I find many people these days live in a myth that there was once a time when we had gender equality, which our workplace-oriented culture defines as: a time when men and women equally ruled economics, politics and social interaction. People who hold this view have co-opted what we know about real Goddess cultures and projected their own political aims onto that information, arguing that Goddess cultures were "gender equal," and therefore, we have a model, in the past, for the kind of gender-equality we want now. That model would be more female led than male, they say, and it would throw out the "patriarchy."
The fact is, there's never been a monolithic culture like ours that wanted the kind of gender equality we want. There has not been a high population, high density culture whose intertribal interaction was ruled by the feminine or ruled in gender equality. Some smaller tribal cultures were matriarchal and matrilineal, but they were nothing like the monolithic cultures we have now. Once population grew, even cultures that were matriarchal became patriarchal or male led, because it was the males who were needed to protect and defend as the population incursions were threatening community survival. "Male domination" of outer circles, of inter-tribal law and commerce, of military and of society-building through rock, mortar, and brick construction--this has always been.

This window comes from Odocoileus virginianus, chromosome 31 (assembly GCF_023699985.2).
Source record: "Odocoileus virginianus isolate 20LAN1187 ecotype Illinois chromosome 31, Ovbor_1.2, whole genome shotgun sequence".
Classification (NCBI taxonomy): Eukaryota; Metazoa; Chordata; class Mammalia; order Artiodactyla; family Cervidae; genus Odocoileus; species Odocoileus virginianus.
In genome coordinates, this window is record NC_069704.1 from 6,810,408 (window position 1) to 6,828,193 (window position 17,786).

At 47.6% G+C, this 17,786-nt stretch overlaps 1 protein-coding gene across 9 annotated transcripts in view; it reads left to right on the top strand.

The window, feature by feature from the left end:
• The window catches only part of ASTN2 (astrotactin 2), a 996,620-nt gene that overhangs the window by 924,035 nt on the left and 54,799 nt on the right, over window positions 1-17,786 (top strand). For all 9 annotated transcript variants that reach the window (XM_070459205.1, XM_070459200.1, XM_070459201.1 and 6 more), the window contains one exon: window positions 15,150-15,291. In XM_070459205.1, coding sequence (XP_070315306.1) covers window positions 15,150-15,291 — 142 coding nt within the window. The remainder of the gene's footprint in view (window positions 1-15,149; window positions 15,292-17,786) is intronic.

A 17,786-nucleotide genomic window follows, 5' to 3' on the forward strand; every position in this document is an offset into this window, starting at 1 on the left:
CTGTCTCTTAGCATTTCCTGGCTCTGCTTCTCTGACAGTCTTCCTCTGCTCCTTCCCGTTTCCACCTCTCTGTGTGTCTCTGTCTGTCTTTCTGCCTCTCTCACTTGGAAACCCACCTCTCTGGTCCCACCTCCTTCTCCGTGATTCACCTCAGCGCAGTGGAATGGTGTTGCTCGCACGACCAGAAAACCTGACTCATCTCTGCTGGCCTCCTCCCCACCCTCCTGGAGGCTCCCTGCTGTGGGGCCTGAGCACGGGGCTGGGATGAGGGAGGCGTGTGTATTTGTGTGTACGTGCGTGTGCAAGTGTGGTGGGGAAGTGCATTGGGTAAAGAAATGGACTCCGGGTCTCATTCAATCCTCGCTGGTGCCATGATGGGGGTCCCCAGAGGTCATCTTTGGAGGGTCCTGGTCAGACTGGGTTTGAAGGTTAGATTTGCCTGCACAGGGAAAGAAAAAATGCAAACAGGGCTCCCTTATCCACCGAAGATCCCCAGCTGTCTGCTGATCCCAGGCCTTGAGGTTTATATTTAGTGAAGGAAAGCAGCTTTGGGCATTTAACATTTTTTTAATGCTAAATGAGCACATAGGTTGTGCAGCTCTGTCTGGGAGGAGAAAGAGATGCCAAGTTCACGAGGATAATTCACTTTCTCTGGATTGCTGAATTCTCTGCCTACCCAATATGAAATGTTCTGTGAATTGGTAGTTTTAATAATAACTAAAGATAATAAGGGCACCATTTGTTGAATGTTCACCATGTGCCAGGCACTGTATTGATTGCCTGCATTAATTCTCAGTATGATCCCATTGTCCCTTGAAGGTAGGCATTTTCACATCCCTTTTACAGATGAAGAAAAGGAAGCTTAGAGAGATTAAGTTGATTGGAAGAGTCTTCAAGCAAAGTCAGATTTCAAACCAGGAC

Over the last few hundred years especially, that male domination has become destructive to women and to men. It has taught women they are worthless because they have no inter-tribal or workplace power. It has taught men they are worthless when they seek something other than inter-tribal or workplace power. We all agree it is no longer a functional system.